Ninety One’s Developed Market Credit team provides their latest view on the credit market, with a focus on the ‘greening’ of the credit market.
Jeff Boswell, Head of Alternative Credit at Ninety One comments:
“A combination of mainly robust economic data in the US and rising confidence among US and European consumers and businesses boosted market sentiment in what was a positive quarter for most financial markets. One of the stories of the quarter was the fall in government bond yields and correspondent rise in prices, which was in complete contrast to the “reflation” sell-off in the first quarter. While the US Federal Reserve (Fed) has generally maintained its supportive narrative and its desire to strike a balance between job market health and inflation, we saw a slightly more hawkish tilt in June, whereby indications of the timeframe for raising rates were brought forward. Somewhat perplexingly, although US Treasuries initially sold off on this news, they subsequently rallied – seemingly due to concerns over the rapidly spreading Delta variant of COVID as well as a perceived abatement in inflationary pressures.
“Given this supportive market backdrop, both the global high-yield and global investment-grade (IG) markets produced positive returns, of 2.4% and 2.5% respectively. High-yield bonds continued to benefit from strong demand as investors hunted for yield, while IG markets rebounded from the first quarter as both credit spreads and risk-free rates declined, particularly in the US. Elsewhere, the loans market lagged high-yield bonds due to the floating rate nature of the assets in a quarter when government bonds rallied. In terms of issuance, the high-yield market saw a record half year, with volumes up 50% on last year. Loan issuance across the US and Europe also remained strong, although the US saw some comparative respite from the exceptional issuance levels of the first quarter.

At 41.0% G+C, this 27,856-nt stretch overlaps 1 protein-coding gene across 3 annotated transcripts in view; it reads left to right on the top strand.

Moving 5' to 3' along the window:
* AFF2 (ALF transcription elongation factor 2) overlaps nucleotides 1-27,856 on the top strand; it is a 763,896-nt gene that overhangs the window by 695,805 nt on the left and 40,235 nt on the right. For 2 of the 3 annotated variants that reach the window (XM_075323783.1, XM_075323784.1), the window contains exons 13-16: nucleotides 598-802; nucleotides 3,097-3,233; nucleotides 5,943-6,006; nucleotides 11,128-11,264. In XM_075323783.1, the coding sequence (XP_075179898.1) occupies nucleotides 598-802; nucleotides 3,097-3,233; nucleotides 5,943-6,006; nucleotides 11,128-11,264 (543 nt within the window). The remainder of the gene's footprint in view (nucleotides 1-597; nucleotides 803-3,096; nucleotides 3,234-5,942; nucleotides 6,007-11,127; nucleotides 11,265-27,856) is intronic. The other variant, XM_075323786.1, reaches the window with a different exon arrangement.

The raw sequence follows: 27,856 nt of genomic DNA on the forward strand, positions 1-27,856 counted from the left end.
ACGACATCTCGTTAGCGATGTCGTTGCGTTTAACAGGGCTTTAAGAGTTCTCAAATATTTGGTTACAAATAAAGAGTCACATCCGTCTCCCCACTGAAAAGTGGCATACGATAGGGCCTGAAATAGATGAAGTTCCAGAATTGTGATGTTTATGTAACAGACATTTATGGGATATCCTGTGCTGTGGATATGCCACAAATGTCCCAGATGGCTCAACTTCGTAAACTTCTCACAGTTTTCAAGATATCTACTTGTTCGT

“The year is also proving to be a watershed for credit markets in terms of Green and Sustainability-Linked Bonds (SLB), with issuance surging across both investment-grade and high-yield markets and spanning both sides of the Atlantic. We believe this trend is only likely to continue, as a growing number of corporate issuers accelerate their sustainability agendas, and accordingly look to optimise their capital structures and cost of capital. While there is a current lack of uniformity in the underlying documentation of these Green bonds, further evolution will hopefully see an improvement in the standardisation of ESG bonds, as both corporates and investors become more familiar with the underlying instruments. In our opinion, there is a lot more green to come, but hopefully fewer ‘shades’.”